Human Rights Review

, Volume 14, Issue 4, pp 347–366 | Cite as

Making Civilian Casualties Count: Approaches to Documenting the Human Cost of War

  • Izabela Steflja
  • Jessica Trisko DardenEmail author


Our understanding of civilian casualties is not based solely on what is reported but also who reports these human rights abuses. Competing interests at the data collection stage have impeded the development of a more thorough understanding of civilian victimization during conflict. We find that current definitions of “casualty” neglect nonphysical forms of victimization and that group-based definitions of “civilian” can obscure the role of different individuals in conflict. We contend that the dominant definition of “civilian casualty” should be expanded to include the full array of harm inflicted on individuals, including psychological harm and what we refer to as multiple casualties of conflict. Expanding our definition of civilian casualties to include different degrees and kinds of wartime victimization would improve both documentation and analysis. We propose several areas for improvement in terms of the documentation of civilian casualties as well as potential solutions to the problems we identify.


Casualties Political violence Methodology Cost of War Civil War Genocide 



The authors are listed in alphabetical order. We thank Lee Ann Fujii, Francesca Grandi, Antoinette Handley, Edward Schatz, Livia Schubiger, and three anonymous reviewers for their thoughtful comments on previous versions of the article. The authors further thank Stathis Kalyvas, Elizabeth Wood, and participants in Yale University’s Program on Order, Conflict and Violence Speaker Series for their useful feedback on an early draft. Nick Caruana provided helpful research assistance. All errors remain our own. Izabela Steflja gratefully acknowledges the funding support of the Social Sciences and Humanities Research Council of Canada and the Department of Political Science at the University of Toronto.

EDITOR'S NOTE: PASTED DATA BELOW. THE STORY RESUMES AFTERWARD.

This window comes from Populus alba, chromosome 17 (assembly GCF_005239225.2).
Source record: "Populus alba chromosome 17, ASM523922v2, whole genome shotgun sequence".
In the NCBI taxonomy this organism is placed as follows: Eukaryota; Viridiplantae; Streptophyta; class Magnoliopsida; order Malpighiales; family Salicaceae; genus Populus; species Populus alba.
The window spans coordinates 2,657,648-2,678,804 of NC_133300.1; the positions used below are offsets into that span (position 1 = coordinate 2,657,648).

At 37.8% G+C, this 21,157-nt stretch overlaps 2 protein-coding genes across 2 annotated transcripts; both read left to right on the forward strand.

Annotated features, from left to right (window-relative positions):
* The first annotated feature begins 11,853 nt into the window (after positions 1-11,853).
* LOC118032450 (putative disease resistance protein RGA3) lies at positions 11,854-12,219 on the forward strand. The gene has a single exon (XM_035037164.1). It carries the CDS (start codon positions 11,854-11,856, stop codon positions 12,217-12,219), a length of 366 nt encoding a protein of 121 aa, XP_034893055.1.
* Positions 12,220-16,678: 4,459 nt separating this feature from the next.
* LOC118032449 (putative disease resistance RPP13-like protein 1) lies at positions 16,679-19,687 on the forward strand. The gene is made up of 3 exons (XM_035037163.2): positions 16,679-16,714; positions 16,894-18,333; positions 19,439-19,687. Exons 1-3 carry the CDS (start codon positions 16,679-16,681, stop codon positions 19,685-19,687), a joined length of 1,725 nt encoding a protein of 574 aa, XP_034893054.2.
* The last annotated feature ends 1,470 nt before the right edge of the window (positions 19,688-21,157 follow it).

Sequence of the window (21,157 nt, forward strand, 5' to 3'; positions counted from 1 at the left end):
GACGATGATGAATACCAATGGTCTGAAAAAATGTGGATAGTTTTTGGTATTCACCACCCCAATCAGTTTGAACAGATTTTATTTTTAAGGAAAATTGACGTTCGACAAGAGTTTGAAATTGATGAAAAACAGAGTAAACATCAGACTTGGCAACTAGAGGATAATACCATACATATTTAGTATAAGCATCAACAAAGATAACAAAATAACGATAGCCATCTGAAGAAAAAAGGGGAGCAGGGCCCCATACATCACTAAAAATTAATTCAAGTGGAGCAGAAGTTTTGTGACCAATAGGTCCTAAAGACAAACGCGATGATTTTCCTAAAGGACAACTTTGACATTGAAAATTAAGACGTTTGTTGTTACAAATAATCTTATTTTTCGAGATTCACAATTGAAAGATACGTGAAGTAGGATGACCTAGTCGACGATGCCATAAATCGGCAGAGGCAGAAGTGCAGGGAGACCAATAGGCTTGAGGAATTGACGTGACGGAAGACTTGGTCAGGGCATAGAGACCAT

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Copyright information

© Springer Science+Business Media Dordrecht 2013

Authors and Affiliations

  1. 1.Department of Political ScienceUniversity of TorontoTorontoCanada
  2. 2.Department of Political ScienceUniversity of Western OntarioLondonCanada

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